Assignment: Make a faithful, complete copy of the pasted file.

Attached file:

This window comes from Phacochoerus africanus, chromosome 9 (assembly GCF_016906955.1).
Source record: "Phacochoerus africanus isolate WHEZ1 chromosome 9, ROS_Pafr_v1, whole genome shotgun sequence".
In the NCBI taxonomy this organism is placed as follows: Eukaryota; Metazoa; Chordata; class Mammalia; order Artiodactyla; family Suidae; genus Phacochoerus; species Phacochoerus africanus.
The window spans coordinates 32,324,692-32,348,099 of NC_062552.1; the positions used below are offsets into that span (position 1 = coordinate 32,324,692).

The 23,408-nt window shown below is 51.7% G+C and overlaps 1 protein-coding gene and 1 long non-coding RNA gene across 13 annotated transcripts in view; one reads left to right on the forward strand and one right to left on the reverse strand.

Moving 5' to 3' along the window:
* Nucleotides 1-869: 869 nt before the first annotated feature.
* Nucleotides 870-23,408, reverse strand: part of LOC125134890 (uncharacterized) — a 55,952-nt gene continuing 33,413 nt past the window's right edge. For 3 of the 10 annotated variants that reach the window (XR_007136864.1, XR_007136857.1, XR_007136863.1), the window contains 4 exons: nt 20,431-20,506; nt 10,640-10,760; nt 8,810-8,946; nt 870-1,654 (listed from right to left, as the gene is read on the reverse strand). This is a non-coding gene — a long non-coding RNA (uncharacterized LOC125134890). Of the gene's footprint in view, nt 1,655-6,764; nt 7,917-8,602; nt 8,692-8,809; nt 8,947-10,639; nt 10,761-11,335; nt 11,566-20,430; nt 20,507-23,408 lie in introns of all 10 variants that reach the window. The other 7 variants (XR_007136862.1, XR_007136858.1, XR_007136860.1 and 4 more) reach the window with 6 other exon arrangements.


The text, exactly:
This window comes from Phacochoerus africanus, chromosome 9 (assembly GCF_016906955.1).
Source record: "Phacochoerus africanus isolate WHEZ1 chromosome 9, ROS_Pafr_v1, whole genome shotgun sequence".
In the NCBI taxonomy this organism is placed as follows: Eukaryota; Metazoa; Chordata; class Mammalia; order Artiodactyla; family Suidae; genus Phacochoerus; species Phacochoerus africanus.
The window spans coordinates 32,324,692-32,348,099 of NC_062552.1; the positions used below are offsets into that span (position 1 = coordinate 32,324,692).

The 23,408-nt window shown below is 51.7% G+C and overlaps 1 protein-coding gene and 1 long non-coding RNA gene across 13 annotated transcripts in view; one reads left to right on the forward strand and one right to left on the reverse strand.

Moving 5' to 3' along the window:
* Nucleotides 1-869: 869 nt before the first annotated feature.
* Nucleotides 870-23,408, reverse strand: part of LOC125134890 (uncharacterized) — a 55,952-nt gene continuing 33,413 nt past the window's right edge. For 3 of the 10 annotated variants that reach the window (XR_007136864.1, XR_007136857.1, XR_007136863.1), the window contains 4 exons: nt 20,431-20,506; nt 10,640-10,760; nt 8,810-8,946; nt 870-1,654 (listed from right to left, as the gene is read on the reverse strand). This is a non-coding gene — a long non-coding RNA (uncharacterized LOC125134890). Of the gene's footprint in view, nt 1,655-6,764; nt 7,917-8,602; nt 8,692-8,809; nt 8,947-10,639; nt 10,761-11,335; nt 11,566-20,430; nt 20,507-23,408 lie in introns of all 10 variants that reach the window. The other 7 variants (XR_007136862.1, XR_007136858.1, XR_007136860.1 and 4 more) reach the window with 6 other exon arrangements.